“We need to work to attract employers to the north-east”

The Conservatives retained the hotly contested Aberdeenshire West seat – the only north-east constituency the SNP failed to win – with Alexander Burnett bagging more than 19,000 votes.

A further four Tory MSPs, elected via the list system, will also be representing the region in Holyrood.

One of them is Tess White who has worked in the oil and gas sector for a number of years, including as a board director at Shell Renewables, vice president at Shell International and HR director at Centrica.

She has a particular focus on renewables and new energies, including wind solar and hydrogen.

Ms White said: “We need to work to attract employers to the north-east. Aberdeen was the powerhouse of oil and gas but it’s changing and employers are moving out – we want to reverse that.

“There needs to be a dramatic shift. We need to make sure there are jobs and to provide proper skills training – we’ve talked about having £500 a year grants to skill-up.”

One of those who retained their place in Holyrood is Conservative MSP Liam Kerr, who got in on the North East list.

Speaking over the weekend, he took issue with the Green’s proposed oil and gas policies, which include stopping public investment in carbon capture and storage, an end to new exploration licences and acing subsidies for North Sea companies.

He said: “We’ve all seen the oil and gas issues over the last few years. There were some concerning things that emerged during this campaign, especially from the Green party. We mustn’t go down that route – this is about jobs, the economy and the north-east moving forward together to what will be a very bright future.”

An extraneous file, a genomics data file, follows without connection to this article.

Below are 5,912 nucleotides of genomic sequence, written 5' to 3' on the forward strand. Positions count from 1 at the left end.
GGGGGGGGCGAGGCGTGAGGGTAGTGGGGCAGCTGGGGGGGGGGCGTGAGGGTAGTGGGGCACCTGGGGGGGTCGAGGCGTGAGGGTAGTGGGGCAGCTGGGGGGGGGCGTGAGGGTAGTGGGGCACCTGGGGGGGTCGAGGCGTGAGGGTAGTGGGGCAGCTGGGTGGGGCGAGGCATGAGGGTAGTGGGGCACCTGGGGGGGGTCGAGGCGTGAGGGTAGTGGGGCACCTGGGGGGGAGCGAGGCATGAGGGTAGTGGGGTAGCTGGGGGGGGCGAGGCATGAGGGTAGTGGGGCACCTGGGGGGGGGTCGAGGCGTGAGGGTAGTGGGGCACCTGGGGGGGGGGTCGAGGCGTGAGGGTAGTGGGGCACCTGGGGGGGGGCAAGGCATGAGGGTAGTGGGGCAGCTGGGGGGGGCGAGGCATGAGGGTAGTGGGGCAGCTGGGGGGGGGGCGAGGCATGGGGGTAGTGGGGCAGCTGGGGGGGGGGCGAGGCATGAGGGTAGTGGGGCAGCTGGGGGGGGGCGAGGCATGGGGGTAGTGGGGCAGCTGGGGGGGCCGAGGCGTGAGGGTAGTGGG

“It’s a signal that people in the north-east are aware of the huge change that we need to make”

For the first time since the 2003 Scottish Parliament vote, the North East returned a Green MSP, with Maggie Chapman being election as a regional representative.

Ms Chapman, who was co-convener of the Scottish Greens from November 2013 to August 2019 and is the current rector at Aberdeen University, described the win as a “breakthrough”.

She said: “It’s a little bit daunting, I’m sure there will be other feelings that will come through in the coming days.

“But it’s a signal that people in the north-east are aware of the huge change that we need to make, and they liked what the Greens were putting forward in our manifesto.

“Having positivity around the energy transition, people’s jobs, people who work in care, and working to maximise the opportunities of people in a whole range of different industries and careers.”

She also said she was proud to be the region’s first Green MSP since 2007, when Shiona Baird left Holyrood following a failed re-election bid.

Ms Chapman added: “I’m very very pleased that the Scottish Greens have made a breakthrough again in the north-east, especially given its energy industry.

“I am really humbled by the support the Greens have achieved, and I think that’s a testament to our positive, hope-filled campaign to give people a positive vision of the future to support.”

For a full roundup of the Scottish Election, click here.